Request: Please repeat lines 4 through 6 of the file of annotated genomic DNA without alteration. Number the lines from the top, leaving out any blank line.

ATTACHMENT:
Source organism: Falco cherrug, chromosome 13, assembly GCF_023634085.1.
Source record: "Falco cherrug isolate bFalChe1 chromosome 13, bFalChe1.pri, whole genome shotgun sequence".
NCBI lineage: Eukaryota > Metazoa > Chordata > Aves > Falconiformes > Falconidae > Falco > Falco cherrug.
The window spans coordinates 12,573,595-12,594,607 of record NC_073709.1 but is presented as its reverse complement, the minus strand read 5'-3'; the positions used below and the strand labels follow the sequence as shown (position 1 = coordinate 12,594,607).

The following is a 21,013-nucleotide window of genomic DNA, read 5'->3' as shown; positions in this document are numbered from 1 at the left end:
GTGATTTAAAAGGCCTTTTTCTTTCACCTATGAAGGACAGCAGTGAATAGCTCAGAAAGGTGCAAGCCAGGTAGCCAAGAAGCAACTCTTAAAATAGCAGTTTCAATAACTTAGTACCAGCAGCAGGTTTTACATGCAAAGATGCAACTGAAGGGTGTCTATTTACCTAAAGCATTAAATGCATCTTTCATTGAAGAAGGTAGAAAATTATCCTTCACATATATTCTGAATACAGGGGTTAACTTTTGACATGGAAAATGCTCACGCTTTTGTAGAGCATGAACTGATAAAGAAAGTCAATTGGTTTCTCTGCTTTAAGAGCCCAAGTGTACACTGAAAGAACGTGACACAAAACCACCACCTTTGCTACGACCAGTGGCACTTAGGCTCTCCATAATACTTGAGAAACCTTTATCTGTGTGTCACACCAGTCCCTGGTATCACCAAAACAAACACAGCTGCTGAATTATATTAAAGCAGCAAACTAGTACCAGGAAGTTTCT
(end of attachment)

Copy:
The window spans coordinates 12,573,595-12,594,607 of record NC_073709.1 but is presented as its reverse complement, the minus strand read 5'-3'; the positions used below and the strand labels follow the sequence as shown (position 1 = coordinate 12,594,607).

The following is a 21,013-nucleotide window of genomic DNA, read 5'->3' as shown; positions in this document are numbered from 1 at the left end:
GTGATTTAAAAGGCCTTTTTCTTTCACCTATGAAGGACAGCAGTGAATAGCTCAGAAAGGTGCAAGCCAGGTAGCCAAGAAGCAACTCTTAAAATAGCAGTTTCAATAACTTAGTACCAGCAGCAGGTTTTACATGCAAAGATGCAACTGAAGGGTGTCTATTTACCTAAAGCATTAAATGCATCTTTCATTGAAGAAGGTAGAAAATTATCCTTCACATATATTCTGAATACAGGGGTTAACTTTTGACATGGAAAATGCTCACGCTTTTGTAGAGCATGAACTGATAAAGAAAGTCAATTGGTTTCTCTGCTTTAAGAGCCCAAGTGTACACTGAAAGAACGTGACACAAAACCACCACCTTTGCTACGACCAGTGGCACTTAGGCTCTCCATAATACTTGAGAAACCTTTATCTGTGTGTCACACCAGTCCCTGGTATCACCAAAACAAACACAGCTGCTGAATTATATTAAAGCAGCAAACTAGTACCAGGAAGTTTCT